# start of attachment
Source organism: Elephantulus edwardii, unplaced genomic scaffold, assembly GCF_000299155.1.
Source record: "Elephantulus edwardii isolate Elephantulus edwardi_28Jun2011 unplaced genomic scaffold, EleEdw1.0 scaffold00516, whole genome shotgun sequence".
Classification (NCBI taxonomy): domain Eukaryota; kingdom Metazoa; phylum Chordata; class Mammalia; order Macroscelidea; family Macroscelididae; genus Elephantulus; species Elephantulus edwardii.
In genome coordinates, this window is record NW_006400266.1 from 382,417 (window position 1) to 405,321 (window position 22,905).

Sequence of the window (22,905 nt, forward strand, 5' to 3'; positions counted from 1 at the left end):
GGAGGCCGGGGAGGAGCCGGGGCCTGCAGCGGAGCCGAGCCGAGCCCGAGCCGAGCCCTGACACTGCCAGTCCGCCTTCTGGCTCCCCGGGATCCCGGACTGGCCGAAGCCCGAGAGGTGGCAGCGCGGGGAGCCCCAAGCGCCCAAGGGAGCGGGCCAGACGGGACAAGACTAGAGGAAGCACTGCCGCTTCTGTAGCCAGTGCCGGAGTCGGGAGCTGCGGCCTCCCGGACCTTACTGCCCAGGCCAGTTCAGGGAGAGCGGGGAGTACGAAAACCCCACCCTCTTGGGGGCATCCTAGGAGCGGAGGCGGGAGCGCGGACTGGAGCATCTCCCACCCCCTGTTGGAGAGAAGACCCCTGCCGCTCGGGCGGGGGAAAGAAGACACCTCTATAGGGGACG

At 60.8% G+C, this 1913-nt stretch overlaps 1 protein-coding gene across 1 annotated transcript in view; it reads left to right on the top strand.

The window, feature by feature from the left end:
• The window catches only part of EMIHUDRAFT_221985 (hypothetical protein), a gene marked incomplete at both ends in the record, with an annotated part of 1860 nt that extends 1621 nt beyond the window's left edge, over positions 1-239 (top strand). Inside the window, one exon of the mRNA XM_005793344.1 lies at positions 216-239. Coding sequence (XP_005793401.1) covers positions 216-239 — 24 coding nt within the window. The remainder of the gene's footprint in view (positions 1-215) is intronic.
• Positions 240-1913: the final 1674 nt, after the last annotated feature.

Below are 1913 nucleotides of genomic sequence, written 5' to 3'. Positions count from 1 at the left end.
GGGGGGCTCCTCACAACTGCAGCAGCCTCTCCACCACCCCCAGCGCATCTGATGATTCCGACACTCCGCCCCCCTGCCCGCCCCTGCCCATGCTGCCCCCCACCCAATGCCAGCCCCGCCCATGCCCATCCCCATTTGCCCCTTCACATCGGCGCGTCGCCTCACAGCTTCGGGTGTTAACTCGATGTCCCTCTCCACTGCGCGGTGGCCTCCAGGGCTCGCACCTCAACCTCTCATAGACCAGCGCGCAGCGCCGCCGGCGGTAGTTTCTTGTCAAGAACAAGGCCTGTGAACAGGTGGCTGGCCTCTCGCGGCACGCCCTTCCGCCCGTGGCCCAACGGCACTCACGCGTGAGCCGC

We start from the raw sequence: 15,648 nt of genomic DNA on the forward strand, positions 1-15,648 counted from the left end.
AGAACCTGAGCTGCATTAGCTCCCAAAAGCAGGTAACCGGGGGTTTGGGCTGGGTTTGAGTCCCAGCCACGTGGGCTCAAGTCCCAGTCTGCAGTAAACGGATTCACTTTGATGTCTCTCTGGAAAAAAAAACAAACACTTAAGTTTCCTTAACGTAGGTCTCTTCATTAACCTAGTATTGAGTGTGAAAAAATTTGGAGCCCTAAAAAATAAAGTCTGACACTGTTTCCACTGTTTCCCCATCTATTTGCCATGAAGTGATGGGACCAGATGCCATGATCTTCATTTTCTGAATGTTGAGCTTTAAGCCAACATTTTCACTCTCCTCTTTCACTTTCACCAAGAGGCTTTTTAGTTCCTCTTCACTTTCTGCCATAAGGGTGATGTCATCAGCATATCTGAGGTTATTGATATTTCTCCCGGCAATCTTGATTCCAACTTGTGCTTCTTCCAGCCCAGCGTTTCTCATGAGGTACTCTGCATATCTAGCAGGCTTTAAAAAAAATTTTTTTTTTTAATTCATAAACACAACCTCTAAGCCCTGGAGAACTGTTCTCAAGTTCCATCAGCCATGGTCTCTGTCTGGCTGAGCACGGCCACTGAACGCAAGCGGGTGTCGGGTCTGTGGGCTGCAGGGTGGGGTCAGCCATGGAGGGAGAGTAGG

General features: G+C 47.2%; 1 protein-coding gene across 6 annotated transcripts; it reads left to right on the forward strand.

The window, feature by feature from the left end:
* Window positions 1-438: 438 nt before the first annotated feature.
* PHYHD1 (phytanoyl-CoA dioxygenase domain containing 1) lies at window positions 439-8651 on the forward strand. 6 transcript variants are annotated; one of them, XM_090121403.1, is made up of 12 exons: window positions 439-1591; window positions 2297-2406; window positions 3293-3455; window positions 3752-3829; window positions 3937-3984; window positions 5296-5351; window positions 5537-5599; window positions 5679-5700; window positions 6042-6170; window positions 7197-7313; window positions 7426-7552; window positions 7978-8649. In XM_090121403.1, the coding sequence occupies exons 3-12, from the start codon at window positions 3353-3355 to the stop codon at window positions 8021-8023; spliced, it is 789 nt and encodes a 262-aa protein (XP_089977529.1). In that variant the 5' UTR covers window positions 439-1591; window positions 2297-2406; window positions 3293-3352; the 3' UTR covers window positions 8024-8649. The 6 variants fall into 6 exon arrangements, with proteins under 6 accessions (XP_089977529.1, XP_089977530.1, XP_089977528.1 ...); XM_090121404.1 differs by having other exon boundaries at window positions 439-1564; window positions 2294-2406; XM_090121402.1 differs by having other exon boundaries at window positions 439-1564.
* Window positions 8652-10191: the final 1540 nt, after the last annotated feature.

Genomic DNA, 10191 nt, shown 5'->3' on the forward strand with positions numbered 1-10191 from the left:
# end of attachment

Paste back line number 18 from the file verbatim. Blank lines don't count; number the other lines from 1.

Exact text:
* PHYHD1 (phytanoyl-CoA dioxygenase domain containing 1) lies at window positions 439-8651 on the forward strand. 6 transcript variants are annotated; one of them, XM_090121403.1, is made up of 12 exons: window positions 439-1591; window positions 2297-2406; window positions 3293-3455; window positions 3752-3829; window positions 3937-3984; window positions 5296-5351; window positions 5537-5599; window positions 5679-5700; window positions 6042-6170; window positions 7197-7313; window positions 7426-7552; window positions 7978-8649. In XM_090121403.1, the coding sequence occupies exons 3-12, from the start codon at window positions 3353-3355 to the stop codon at window positions 8021-8023; spliced, it is 789 nt and encodes a 262-aa protein (XP_089977529.1). In that variant the 5' UTR covers window positions 439-1591; window positions 2297-2406; window positions 3293-3352; the 3' UTR covers window positions 8024-8649. The 6 variants fall into 6 exon arrangements, with proteins under 6 accessions (XP_089977529.1, XP_089977530.1, XP_089977528.1 ...); XM_090121404.1 differs by having other exon boundaries at window positions 439-1564; window positions 2294-2406; XM_090121402.1 differs by having other exon boundaries at window positions 439-1564.